Many Lebanese Christians, who constituted most of the early Arab arrivals in North America, emphasize religious persecution and the lack of political and civil freedom as the main causes of their emigration from lands ruled by an oppressive Ottoman regime. 11 Under Ottoman rule, Christians in the Syrian province were not accorded equal status with their Muslim neighbors. They were subjected to many restrictions on their behavior and often suffered persecution. These oppressive conditions worsened and discriminatory actions occurred more often as the Ottoman rulers became weaker and their empire earned the title of the "Sick Man of Europe." As the power of the sultan declined, the local rulers began to assert greater authority and power, which they at times used to suppress and oppress further their subjects, particularly Christians. In part, this persecution took place in response to the increased power and prestige of "Christian" Europe and the encroachment of its rulers on Ottoman sovereignty. This effect, combined with the Christian population's desire for greater equality, threatened the Muslim public's sense of security. Like the "poor white trash" of the American South at the time of the Civil War and the Civil Rights Movement, the Muslim population in the Syrian province was poor and oppressed--but it still enjoyed a social status that was superior to that of the non-Muslims, particularly the Christians. The threat of losing that "high" status made many Muslims susceptible to suggestions from local Ottoman rulers that their Christian neighbors were the cause of rather than companions in their troubles. The worsened social and economic conditions in Syria in the mid-1800s and the beginning of the disintegration of feudalism, especially among the Druze, produced social turmoil that erupted in sectarian riots in which thousands of Christians perished. 12 Many Christian Lebanese, especially Maronites, cite the 1860 disturbances and massacres as the main factor contributing to the exodus from their homeland.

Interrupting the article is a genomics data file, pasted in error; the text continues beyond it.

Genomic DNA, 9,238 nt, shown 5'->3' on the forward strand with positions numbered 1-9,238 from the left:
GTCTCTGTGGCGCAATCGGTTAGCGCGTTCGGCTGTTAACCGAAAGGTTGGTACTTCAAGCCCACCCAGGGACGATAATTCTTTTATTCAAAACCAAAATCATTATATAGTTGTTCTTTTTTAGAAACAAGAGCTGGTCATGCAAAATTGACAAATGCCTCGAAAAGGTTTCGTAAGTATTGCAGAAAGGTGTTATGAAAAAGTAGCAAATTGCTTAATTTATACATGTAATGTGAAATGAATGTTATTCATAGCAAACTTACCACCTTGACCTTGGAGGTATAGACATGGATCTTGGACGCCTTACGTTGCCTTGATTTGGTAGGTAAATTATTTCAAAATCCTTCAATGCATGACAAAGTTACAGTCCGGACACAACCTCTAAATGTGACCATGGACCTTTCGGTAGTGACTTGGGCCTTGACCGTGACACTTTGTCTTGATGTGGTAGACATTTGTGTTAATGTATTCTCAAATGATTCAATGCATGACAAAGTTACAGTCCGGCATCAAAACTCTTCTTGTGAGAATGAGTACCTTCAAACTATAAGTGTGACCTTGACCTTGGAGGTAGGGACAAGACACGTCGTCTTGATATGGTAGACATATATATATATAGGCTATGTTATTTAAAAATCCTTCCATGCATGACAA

In addition to the economic, political, and social causes of the early Arab immigration to North America, some incidental factors should be cited. Among these are improved transportation and communication facilities worldwide, development of steam navigation that made the sea voyage safer and shorter, and aggressiveness of agents of the steamship companies in recruiting new immigrant passengers. Although American missionaries often actively discouraged Syrians or Arabs from migrating to the United States, their very presence as model Americans, their educational activities, and their reports about American life ignited a desire, especially among the graduates of American schools and colleges in Syria, to emigrate to America.

 After the feasibility and profitability of immigration to the United States and to "America" in general were well established, chain migration became the norm, with immigrants making it possible for the ambitious and the disgruntled in the old homeland to seek newer horizons. Those wanting to escape military service in the Ottoman army and those craving freedom from oppression and the liberty to speak and publish without censorship or reprisal left their homeland quickly and stealthily and sought what they thought would be a temporary refuge in America.